Sims’ H.S. Coach Changes His Tune

First, Phillip Sim’s former high school coach though this:

“If it’s a close competition between an in-state guy and an out-of-state guy, the in-state guy is getting the job,” Morgan told the paper. “Phillip was in a situation where I thought he was the better quarterback, but he was the out-of-state guy. That’s just the way it works in college.”

“McCarron still has two years of eligibility,” Morgan told the Pilot. “If it was the case where he was a senior and Phillip had to sit one more year and then have two years, he wouldn’t leave. Let’s face it; they did win the national championship. So you’re not going to bench the quarterback who won the national title. And (Sims) doesn’t want to sit because he feels he’s just as good. So he has to go somewhere where he can play.”

Upon further reflection, now he thinks this:

“Phillip was happy (at Alabama), but family issues had arisen that made it better for him to come home,” Oscar Smith coach Richard Morgan said.

The new thoughts could be the result of this:

Sims has to sit out a year due to transfer rules, but will petition the NCAA to waive the waiting period, saying he is transferring to be closer to home because of a family situation.

It should be interesting to see how the NCAA handles this, given Sims’ high-profile and all of the public speculation and comments.  But related to a waivers being granted due to family problems, I don’t really get it.  If you have a personal situation that you want to be close to, does it make sense to be eligible to play?  Wouldn’t you want the freedom to take care of or help with personal matters?  And wouldn’t playing in football games (and the related travel, etc.), take you away from the personal matters when you should be there helping?
In Sims’ case, if he was to become the starting quarterback for Virginia, wouldn’t preparing for the games, practicing and being a student be the equivalent of a full-time job or more?  It just makes me wonder where all of the free time will be so that personal matters can be attended to.
On the other hand, perhaps taking care of personal matters is best done by playing as soon as you can with hopes on jumping to the NFL as soon as possible.

More Sims Stuff

Phillip Sims’ transfer stays in the news another day:

In an interview with the Virginian-Pilot shortly after Sims’ transfer decision was confirmed, the player’s former head coach at Oscar Smith High School, Richard Morgan, claimed there was one reason and one reason only why McCarron received the nod over Sims.

“If it’s a close competition between an in-state guy and an out-of-state guy, the in-state guy is getting the job,” he said. “Phillip was in a situation where I thought he was the better quarterback, but he was the out-of-state guy. That’s just the way it works in college.

Hey, I’ve got no problem with a guy that gets passed over thinking he’s the better player.  And I’ve got no problem with a high school coaching trying to take up for one of his former players.  That seems natural.  But this coach’s reasoning just doesn’t fly.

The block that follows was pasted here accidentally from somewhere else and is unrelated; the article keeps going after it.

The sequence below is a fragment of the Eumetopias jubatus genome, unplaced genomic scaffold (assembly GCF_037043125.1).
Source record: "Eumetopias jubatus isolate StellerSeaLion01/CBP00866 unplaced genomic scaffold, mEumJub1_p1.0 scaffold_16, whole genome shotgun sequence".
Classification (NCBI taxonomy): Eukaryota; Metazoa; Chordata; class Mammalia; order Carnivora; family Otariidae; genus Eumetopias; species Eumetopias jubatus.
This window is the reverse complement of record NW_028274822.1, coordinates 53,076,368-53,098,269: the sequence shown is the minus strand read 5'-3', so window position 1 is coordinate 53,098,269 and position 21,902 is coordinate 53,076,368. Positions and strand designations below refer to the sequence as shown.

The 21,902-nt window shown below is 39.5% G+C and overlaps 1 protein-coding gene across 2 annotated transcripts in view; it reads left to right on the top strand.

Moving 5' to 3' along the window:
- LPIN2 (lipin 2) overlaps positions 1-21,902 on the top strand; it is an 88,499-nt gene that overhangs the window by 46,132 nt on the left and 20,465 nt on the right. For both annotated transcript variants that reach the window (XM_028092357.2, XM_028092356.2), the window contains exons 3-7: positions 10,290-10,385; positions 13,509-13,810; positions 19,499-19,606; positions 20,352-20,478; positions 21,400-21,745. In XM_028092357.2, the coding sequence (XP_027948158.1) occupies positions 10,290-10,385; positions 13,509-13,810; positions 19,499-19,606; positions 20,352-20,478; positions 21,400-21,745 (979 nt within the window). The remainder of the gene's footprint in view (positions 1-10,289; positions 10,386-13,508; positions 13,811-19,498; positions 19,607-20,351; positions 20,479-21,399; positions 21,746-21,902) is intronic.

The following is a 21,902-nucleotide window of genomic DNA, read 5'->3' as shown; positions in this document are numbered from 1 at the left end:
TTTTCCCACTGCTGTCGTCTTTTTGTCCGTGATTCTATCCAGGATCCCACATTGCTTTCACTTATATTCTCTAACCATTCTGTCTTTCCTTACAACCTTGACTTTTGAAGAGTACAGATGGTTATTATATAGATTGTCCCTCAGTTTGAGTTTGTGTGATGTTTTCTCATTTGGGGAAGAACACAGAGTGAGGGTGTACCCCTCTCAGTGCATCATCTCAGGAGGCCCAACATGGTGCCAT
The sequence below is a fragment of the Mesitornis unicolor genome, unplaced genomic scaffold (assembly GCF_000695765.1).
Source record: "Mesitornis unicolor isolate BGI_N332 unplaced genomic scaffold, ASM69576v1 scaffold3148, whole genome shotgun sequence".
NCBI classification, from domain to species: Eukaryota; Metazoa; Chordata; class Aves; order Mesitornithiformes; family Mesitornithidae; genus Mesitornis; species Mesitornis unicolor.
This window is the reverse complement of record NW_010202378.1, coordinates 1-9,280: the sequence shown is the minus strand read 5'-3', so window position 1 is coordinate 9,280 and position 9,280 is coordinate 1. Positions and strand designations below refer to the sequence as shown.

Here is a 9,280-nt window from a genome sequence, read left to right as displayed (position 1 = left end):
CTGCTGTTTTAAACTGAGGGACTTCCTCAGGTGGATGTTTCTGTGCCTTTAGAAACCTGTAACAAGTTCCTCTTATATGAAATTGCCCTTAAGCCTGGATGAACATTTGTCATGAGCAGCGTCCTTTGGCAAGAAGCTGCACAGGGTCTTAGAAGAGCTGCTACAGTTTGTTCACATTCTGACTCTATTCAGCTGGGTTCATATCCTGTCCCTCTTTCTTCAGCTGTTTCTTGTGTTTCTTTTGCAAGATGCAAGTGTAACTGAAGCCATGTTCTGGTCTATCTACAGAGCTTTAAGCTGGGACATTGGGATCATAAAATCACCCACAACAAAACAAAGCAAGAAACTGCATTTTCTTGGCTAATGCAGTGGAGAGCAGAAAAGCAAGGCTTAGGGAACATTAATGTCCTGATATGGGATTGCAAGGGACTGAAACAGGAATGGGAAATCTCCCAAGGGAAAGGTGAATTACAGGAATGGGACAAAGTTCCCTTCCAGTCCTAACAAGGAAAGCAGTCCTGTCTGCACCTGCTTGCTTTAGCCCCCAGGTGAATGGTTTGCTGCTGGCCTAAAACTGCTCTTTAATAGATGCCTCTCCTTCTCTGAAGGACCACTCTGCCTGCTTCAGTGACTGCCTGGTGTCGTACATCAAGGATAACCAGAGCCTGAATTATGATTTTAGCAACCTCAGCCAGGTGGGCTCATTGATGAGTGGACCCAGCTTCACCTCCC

The bottom line is AJ McCarron had a one year head start on Sims and managed to hold him off long enough to finally win the job.  Once he got the job, he did nothing to lose it.  Thems the breaks.

I wish Sims had stuck around, and I understand his reasoning for leaving.  His coach’s?  Not so much.

Nothing Personal

As you’ve probably heard by now, Phillip Sims has decided to transfer out of the Alabama football program and it sounds like he’s about to land a little closer to home.

Sims has already used a redshirt year at Alabama during the 2010 season.  Last year, he played sparingly.  That gives him three more seasons to play at Alabama (had he stayed).  If he transfers to a FCS division school or lower, he could play right away.  If he transfers to a FBS school, he’ll most likely sit another year and that gives him the possibility of playing two full seasons of college ball.  I say most likely, because of this:

Sims, a highly-touted four-star member of the Tide’s 2010 recruiting class and a Virginia native, could apply for a NCAA waiver that would allow him to compete for UVA right away. Otherwise, he’ll have to sit out a year to fulfill transfer rules.

Because of that, this makes a little more sense:

In a statement issued by Alabama on Friday, Sims, of Chesapeake, Va., said he needed to be closer to home to support his family. He could attempt to be eligible to play immediately through an NCAA appeal citing family circumstances.

Maybe he has personal problems to handle and maybe he doesn’t.  That’s not really my business.  But as someone said earlier in this process, had AJ McCarron had the same personal problems, he most likely wouldn’t be transferring.

Best of luck to Sims.  No matter where he winds up, he’ll always be considered one of Bama’s.

Thoughts on the QB Situation Before Penn State

The Alabama Crimson Tide will roll into State College, Pa. this weekend to take on the Nittany Lions of Penn State.  Each team will enter the game with their own quarterback “controversy.”

The Lions have sophomore Rob Bolden and junior Matt McGloin battling for the top job, while the Tide has freshman Phillip Sims and sophomore AJ Mcarron battling.  Odds are that both teams will play two quarterbacks on Saturday.

Coach Nick Saban has gone to great lengths this week to ensure that the QB race at Alabama is not over, despite McCarron appearing to outplay Sims against Kent State:

“We’re gonna continue to develop both of the quarterbacks that we have,” Saban said. “… Later in the week, as we see how the two guys practice, we’ll make a determination as to which guy will give us the best opportunity in this particular game or if there’s some kind of combination of the two that would be helpful and useful to us. We’ll look at the option of doing that.”